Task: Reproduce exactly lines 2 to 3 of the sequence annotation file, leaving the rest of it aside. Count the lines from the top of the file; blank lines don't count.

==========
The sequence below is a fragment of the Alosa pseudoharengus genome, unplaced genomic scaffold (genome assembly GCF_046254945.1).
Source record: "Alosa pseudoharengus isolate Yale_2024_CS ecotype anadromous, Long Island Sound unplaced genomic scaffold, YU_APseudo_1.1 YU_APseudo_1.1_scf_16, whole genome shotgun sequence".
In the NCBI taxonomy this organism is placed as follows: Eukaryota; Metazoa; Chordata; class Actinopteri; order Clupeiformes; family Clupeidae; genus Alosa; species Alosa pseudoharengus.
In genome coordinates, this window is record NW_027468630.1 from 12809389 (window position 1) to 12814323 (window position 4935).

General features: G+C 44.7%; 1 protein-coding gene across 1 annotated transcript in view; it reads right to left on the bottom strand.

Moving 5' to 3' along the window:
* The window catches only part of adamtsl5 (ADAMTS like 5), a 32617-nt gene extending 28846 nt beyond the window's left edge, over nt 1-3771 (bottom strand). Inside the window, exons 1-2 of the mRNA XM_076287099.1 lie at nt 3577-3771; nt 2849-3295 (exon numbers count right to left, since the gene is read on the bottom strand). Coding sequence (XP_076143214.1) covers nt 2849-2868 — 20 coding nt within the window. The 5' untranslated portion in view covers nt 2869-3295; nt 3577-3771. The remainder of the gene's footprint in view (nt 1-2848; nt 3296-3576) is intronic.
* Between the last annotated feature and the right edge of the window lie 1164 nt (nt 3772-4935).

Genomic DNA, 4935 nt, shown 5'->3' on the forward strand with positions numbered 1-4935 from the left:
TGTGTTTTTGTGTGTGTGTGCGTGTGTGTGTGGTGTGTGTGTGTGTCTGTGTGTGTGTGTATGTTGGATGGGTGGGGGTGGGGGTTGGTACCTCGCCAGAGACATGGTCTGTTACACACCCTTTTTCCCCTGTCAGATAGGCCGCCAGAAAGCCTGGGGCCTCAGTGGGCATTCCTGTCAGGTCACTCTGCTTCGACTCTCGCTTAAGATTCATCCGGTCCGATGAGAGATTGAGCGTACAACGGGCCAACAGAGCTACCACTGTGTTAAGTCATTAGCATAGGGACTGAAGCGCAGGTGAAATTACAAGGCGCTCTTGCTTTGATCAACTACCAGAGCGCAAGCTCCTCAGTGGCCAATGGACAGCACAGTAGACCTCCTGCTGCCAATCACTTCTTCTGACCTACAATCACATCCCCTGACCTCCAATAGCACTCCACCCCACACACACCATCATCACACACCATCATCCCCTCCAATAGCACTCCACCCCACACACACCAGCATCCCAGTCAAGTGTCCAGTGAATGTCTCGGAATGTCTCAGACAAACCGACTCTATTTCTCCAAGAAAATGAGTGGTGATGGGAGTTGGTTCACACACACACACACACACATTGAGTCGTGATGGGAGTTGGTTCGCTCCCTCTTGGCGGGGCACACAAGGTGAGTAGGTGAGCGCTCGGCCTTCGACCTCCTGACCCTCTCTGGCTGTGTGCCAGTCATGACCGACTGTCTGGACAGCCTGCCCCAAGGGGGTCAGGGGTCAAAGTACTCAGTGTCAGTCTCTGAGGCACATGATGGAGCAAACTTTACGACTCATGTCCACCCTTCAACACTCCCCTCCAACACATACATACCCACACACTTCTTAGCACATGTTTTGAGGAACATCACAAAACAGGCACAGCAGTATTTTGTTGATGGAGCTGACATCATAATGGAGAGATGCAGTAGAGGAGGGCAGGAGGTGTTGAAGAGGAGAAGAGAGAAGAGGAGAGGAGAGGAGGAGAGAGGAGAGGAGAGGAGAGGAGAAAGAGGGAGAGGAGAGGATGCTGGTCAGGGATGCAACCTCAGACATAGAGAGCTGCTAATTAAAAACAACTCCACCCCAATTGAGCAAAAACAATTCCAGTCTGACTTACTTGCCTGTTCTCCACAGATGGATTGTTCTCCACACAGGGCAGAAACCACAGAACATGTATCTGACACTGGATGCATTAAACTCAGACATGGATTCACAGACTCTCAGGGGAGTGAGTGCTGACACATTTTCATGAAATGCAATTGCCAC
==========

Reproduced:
Source record: "Alosa pseudoharengus isolate Yale_2024_CS ecotype anadromous, Long Island Sound unplaced genomic scaffold, YU_APseudo_1.1 YU_APseudo_1.1_scf_16, whole genome shotgun sequence".
In the NCBI taxonomy this organism is placed as follows: Eukaryota; Metazoa; Chordata; class Actinopteri; order Clupeiformes; family Clupeidae; genus Alosa; species Alosa pseudoharengus.